EBP Society and Joyfields Institute To Hold Evidence-Based Pathways Conference
The EBP Society and Joyfields Institute jointly plan a San Diego Conference for human, social and justice services personnel. Joyfields will hold this conference November 28-30 for evidence-based professionals seeking to grow while getting accredited learning hours. The event, which will be held at DoubleTree by Hilton Mission Valley San Diego Hotel, will help attendees learn proven approaches for producing uncommon client success.
Substance abuse among adolescents is a growing public health concern within the United States. While adolescents account for roughly 8% of all substance abuse treatment admissions (SAMHSA, 2016), Winters and colleagues (2013) assert that only 10% of adolescents in need of drug therapy are actually receiving treatment. While illicit drug use extends across multiple age groups, initiation during adolescence can prove especially harmful to these youth. For adolescents, early substance use makes them more susceptible to drug addiction and dependence (Hurd, Michaelides, Miller, & Jutras-Aswad, 2013). In addressing this issue, national policies often center around two principle facets: drug education and applying standard treatment for teenage abusers. Unfortunately, current policies for these two facets are proving to be inferior and even ineffective when applied to this issue. Policymakers should reevaluate these policies and explore new avenues, particularly those in drug prevention and treatment. For adolescent substance abuse, superior policy alternatives exist that are better suited for adolescent substance abuse.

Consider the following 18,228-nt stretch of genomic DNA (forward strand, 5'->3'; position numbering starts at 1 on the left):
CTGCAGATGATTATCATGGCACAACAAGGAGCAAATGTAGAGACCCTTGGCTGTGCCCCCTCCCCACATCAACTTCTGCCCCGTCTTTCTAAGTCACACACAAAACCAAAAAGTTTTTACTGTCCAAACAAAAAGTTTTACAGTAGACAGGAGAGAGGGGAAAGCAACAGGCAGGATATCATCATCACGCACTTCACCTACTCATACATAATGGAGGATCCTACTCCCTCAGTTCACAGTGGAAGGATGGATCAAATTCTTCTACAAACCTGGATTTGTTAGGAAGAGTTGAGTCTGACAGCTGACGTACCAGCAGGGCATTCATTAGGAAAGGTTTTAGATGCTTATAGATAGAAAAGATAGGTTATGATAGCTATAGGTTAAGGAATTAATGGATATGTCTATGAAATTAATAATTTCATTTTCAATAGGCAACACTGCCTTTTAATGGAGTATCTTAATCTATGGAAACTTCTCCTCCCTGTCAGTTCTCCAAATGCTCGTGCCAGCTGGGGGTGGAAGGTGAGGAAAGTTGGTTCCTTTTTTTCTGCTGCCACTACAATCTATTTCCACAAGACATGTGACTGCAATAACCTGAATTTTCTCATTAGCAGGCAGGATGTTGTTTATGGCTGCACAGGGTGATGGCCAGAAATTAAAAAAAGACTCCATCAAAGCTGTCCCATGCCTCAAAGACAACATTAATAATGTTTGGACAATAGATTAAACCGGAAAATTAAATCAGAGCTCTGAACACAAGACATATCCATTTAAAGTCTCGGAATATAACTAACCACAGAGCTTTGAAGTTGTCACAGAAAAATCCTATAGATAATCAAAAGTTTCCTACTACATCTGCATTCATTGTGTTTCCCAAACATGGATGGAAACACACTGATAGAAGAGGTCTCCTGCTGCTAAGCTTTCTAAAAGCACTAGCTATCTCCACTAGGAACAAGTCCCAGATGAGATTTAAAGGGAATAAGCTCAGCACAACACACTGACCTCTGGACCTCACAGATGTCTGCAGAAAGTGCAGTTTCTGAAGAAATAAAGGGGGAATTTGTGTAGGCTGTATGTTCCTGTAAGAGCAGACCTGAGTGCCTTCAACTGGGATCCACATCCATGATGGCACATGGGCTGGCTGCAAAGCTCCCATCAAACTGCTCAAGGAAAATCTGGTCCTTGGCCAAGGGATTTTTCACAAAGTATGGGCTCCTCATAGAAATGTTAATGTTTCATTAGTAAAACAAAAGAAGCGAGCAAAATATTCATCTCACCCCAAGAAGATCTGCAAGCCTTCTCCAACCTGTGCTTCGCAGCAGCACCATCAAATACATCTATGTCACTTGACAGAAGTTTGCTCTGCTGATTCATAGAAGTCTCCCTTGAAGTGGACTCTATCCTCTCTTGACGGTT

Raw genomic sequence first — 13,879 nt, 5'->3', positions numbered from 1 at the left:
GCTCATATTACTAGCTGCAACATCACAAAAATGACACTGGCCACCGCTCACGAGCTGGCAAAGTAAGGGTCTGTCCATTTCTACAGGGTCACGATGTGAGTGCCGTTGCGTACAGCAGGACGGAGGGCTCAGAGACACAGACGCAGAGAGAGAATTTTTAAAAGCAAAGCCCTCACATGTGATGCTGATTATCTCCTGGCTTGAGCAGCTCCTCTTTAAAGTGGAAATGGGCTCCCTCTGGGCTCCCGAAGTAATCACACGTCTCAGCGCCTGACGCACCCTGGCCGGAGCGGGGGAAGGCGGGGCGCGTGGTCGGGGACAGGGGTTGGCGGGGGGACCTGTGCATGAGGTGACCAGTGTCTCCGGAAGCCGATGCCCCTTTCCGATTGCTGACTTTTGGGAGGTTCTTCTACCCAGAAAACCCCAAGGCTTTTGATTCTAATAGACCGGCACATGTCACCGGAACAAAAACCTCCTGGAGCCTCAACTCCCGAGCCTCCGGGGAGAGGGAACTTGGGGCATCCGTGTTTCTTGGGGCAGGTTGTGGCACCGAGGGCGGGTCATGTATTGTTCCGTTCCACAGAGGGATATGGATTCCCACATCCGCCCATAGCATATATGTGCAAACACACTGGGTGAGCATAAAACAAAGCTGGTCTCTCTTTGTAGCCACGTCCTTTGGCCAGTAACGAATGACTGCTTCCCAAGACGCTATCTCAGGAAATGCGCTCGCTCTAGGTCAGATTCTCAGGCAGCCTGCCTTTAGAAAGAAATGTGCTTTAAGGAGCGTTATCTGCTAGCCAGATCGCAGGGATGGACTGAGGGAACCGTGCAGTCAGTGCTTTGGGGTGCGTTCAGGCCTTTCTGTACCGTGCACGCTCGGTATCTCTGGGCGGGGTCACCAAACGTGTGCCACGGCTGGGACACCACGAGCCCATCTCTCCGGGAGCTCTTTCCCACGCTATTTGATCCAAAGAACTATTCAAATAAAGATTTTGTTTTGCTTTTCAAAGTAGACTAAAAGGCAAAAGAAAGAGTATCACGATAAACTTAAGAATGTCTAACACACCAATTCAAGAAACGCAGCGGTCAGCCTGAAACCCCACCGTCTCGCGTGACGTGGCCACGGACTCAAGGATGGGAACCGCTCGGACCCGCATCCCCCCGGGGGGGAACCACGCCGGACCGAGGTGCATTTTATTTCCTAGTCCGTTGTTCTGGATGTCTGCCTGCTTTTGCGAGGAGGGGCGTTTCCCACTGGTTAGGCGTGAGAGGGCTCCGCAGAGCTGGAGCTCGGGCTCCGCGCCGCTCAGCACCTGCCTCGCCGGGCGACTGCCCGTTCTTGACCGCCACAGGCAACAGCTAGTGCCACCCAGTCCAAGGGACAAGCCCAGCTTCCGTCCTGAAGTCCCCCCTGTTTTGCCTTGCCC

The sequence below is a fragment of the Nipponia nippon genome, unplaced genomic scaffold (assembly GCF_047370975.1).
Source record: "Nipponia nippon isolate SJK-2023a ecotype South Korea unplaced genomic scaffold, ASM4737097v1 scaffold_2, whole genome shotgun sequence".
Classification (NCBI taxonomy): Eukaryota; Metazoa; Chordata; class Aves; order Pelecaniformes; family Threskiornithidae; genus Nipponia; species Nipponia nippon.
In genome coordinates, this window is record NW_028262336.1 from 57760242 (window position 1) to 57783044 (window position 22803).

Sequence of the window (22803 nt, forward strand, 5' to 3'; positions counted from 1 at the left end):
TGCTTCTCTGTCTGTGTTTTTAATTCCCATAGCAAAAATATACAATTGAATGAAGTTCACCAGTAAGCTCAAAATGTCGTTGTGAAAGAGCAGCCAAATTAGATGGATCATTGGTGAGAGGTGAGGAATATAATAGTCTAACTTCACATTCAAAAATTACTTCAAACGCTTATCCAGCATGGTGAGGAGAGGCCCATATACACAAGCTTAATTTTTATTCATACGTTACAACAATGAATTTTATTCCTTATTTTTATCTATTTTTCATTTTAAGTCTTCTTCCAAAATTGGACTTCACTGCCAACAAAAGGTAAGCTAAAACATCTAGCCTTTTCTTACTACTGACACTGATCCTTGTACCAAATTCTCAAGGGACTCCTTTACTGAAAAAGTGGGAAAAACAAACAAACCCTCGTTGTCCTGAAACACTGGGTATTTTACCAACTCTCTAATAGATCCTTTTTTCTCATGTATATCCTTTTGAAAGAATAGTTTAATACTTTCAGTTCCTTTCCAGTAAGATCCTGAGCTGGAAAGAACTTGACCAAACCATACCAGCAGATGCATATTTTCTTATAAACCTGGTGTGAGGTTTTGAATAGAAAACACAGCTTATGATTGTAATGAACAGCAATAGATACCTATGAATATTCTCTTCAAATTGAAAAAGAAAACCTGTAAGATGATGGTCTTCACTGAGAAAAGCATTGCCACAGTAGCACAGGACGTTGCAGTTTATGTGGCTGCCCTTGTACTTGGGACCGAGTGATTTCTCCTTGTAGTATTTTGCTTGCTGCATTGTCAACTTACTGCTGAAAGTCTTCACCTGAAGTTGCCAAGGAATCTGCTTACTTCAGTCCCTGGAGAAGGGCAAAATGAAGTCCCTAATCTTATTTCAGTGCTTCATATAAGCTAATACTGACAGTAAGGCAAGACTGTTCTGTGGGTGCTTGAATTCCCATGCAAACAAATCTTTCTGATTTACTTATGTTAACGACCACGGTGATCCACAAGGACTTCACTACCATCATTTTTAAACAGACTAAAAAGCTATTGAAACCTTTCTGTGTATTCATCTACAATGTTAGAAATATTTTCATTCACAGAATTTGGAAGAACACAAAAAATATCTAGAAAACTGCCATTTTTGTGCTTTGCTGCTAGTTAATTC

Since the late 1960’s, fear of crime has become one of the most heavily politicized issues in American society. Research consistently shows that personal fear of crime is associated with increased levels of anxiety, withdrawal from social activities, decline in social integration, and changes to daily personal behaviors (Zhao, Lawton, & Longmire, 2015). Consequently, cities have become increasingly proactive in trying to improve their attractiveness, livability, and overall vitality. Reducing fear of crime has become an integral part of this strategy, as it is believed that the creation of safe and enjoyable city centers and downtown areas will also attract more visitors and boost consumer spending (Brands, Schwanen, & Aalst, 2013).
What remains widely undisputed is that high fear of crime in society is not healthy, and generates negative personal and neighborhood consequences. What remains less clear, however, is an understanding of which policies actually reduce fear of crime, have no impact, or make the problem worse. The most common governmental approach to reduce fear of crime has been to increase surveillance and policing efforts (Brands, Schwanen, & Aalst, 2013). This paper will attempt to elucidate the impact policing measures have on fear of crime, as well as some of their more general crime reduction benefits.
In recent years, prison overcrowding has become a highly visible issue in the field of criminal justice. Although the costs of imprisoning offenders are high, the majority view in American society is that greater incarceration protects the public. In reality, however, most criminals cannot be locked up in prison forever. Every year, a large number of individuals finish serving their time and are released to the community; more than half of these released prisoners return to prison (Alahdadi, 2016). Inmates experience difficulties in re-entering the community and are more likely to engage in criminal activities, resulting in a return to prison. All of these problems (prison overcrowding, failures of the prison system, and the associated high costs) result in a great interest in finding alternatives to incarceration. Policymakers, therefore, realize they should pay greater attention to a wide range of remedies by which to reduce crime, instead of relying exclusively on incarceration.